Over 70 people gathered in the Linenhall Foyer on Friday, February 7 to attend the opening of a photographic exhibition “Qualities of Water” and the launch of an educational booklet “Lough Carra – a Gem Worth preserving”.
The event was organised by Dr. Patrick Bresnihan, Maynooth University, in collaboration with the Secretary of the Lough Carra Catchment Association (LCCA ), Lynda Huxley and brought together two water-related topics.
The photographic exhibition is the culmination of an Irish Research Council funded research project coordinated by Dr. Patrick Bresnihan of the Geography Department in Maynooth University.
The photos were all taken by members of the public in three areas of the country, Monaghan, Roscommon and Mayo. The 23 participants were asked to take pictures in response to the prompt: ‘what affects the quality of water in the places that you live and work’. Participants were then interviewed about the photos. The exhibition is accompanied by booklet that includes text by Dr. Bresnihan and quotations from participants
After opening the event, the Chairman of the LCCA, Tom Byrne of Partry, introduced Dr Patrick Bresnihan who described the background to the project and how it demonstrates the value of local knowledge in understanding complex water issues
The photo exhibition is on display in the foyer of the Linenhall until March 6.
Tom Byrne described how Lough Carra is such a wonderful and unique heritage resource, emphasising the fact that it is recognised as the best shallow marl lake in western Europe.
Commenting on how he has seen the quality of the Lough’s water decline over the last few decades, he then introduced Chris Huxley who outlined how the LCCA has become established, what its aims are and what it is doing to try to reduce the inflow of excess nutrients into Lough Carra.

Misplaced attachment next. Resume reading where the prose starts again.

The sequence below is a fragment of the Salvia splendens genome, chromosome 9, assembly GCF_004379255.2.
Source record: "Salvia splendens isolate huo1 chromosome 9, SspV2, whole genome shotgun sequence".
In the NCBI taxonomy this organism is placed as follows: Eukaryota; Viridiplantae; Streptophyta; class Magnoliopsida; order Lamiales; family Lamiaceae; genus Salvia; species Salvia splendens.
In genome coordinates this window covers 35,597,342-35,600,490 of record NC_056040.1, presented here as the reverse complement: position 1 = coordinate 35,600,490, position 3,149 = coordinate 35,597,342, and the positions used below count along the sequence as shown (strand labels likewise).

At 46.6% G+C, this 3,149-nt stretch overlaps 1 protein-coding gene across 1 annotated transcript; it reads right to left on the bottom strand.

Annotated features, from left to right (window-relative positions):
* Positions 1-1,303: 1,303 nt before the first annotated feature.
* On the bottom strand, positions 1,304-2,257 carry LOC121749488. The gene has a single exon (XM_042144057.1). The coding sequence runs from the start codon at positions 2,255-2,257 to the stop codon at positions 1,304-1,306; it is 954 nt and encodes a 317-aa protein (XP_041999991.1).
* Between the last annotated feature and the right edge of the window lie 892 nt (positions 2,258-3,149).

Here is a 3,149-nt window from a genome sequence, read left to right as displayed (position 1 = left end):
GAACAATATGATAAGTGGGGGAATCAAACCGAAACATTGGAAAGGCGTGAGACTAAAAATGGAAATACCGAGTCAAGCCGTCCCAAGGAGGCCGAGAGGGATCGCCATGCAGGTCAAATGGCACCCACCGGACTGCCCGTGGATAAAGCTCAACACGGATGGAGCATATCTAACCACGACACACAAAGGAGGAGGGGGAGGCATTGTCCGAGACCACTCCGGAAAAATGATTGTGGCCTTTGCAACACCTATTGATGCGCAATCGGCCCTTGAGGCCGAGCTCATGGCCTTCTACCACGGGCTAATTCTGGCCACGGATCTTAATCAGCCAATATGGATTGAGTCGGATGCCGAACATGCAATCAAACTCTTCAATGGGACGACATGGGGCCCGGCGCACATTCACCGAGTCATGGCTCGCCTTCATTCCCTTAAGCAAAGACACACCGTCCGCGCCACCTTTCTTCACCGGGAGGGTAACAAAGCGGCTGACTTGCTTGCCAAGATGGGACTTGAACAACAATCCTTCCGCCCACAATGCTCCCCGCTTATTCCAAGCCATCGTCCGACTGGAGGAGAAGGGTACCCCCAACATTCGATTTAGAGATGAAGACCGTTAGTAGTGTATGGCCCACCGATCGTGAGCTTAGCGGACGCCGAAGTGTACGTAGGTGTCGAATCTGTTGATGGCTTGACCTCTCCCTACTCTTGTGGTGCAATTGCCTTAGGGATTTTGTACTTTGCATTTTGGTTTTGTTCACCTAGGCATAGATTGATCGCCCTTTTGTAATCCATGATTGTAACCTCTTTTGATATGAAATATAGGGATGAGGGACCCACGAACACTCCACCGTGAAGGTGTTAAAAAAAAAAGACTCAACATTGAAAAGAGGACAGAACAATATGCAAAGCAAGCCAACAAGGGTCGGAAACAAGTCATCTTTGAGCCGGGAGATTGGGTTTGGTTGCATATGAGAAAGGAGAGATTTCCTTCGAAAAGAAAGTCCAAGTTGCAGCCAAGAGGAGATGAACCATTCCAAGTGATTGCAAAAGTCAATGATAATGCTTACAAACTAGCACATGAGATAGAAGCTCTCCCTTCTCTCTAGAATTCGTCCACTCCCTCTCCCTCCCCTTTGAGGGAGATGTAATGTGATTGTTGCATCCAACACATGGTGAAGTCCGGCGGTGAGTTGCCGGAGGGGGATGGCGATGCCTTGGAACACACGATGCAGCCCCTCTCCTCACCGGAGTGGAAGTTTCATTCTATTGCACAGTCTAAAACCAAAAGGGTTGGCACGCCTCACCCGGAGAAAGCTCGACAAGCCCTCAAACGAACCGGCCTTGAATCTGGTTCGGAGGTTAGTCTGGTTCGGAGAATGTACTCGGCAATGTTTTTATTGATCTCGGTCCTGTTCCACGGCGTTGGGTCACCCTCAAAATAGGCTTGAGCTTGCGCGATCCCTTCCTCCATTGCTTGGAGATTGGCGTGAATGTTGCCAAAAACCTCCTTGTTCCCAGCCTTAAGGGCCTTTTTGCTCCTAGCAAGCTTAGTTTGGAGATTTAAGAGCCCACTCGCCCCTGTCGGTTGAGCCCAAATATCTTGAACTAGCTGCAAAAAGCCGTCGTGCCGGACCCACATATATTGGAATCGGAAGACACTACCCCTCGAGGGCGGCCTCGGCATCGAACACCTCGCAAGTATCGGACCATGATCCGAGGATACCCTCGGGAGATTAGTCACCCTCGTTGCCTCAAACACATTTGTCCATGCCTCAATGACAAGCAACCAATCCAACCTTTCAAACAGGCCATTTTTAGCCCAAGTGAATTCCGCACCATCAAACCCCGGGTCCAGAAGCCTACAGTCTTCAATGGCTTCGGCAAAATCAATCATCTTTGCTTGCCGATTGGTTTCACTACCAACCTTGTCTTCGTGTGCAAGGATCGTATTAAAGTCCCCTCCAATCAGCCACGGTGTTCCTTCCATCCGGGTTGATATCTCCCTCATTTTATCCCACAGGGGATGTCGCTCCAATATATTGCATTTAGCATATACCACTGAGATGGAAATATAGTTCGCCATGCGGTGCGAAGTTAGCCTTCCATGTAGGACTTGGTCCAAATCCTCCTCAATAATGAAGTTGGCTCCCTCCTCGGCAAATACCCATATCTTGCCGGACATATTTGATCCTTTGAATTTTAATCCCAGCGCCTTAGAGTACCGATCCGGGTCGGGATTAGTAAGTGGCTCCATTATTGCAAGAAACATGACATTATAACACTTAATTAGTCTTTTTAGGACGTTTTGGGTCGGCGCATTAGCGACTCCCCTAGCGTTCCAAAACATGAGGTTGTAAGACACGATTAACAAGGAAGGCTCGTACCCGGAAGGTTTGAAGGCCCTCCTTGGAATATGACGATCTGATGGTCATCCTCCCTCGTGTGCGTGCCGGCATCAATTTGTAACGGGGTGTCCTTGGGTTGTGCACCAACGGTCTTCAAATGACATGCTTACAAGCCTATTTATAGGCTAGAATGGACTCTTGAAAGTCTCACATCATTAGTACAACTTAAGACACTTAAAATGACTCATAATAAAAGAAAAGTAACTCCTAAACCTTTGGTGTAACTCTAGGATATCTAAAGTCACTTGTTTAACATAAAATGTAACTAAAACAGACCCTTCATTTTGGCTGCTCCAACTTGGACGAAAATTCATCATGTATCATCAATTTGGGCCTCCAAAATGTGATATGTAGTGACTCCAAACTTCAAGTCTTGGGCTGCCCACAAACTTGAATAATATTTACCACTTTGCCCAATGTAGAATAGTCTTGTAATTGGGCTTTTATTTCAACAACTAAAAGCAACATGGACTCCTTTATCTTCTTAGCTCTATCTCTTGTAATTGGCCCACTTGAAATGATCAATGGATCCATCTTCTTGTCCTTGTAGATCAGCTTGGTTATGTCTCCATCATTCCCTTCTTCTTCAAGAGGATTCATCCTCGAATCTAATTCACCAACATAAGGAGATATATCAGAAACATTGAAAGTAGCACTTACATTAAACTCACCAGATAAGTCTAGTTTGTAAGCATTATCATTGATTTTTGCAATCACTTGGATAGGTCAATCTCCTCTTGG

The LCCA aims to restore, protect and conserve the ecological integrity of Lough Carra and its lakeshore habitats and ensure the quality of drinking water from the Lough.
The LCCA Technical Working Group has identified what needs to be done to address the problems and is preparing an application for EU funding under the “LIFE” programme. They hope to establish a project of around € 5 million over a five year period for which Mayo County Council have agreed to be the implementing agency.
The LCCA Farmer Liaison Group is seeking the support of local farmers and carrying out a survey of their views, as well as investigating practical methods of helping farmers to reduce nutrient losses from their land.
The LCCA Education Committee provides information and support to schools in the area and has produced the booklet “Lough Carra – a Gem Worth preserving”.
Tom Byrne then asked the Mayo County Council Director of Environment, Agriculture and Climate Change, Mr Martin Keating to launch the Lough Carra booklet. Commenting on how there is scope for everyone to do their bit in reducing environmental problems, Mr Keating welcomed the publication of the booklet and commended the LCCA on its work and its determination.
The final speaker was the world-renowned, award-winning wildlife film-maker and presenter, Colin Stafford-Johnson. Colin has visited Lough Carra and filmed there and was astounded at the beauty, richness and diversity of the habitats and wildlife there. He described passionately how he believes that the Lough is truly unique and that efforts must be supported to ensure that it is restored to its full glory and protected for the future.
Anyone interested in Lough Carra and supporting the work of the LCCA can visit the website www.lough carra.org and are encouraged to attend the monthly meetings which are advertised on that website and are open to all. Lough Carra is a ‘Gem Worth Preserving’ and community support is at the heart of achieving the LCCA aims and goals.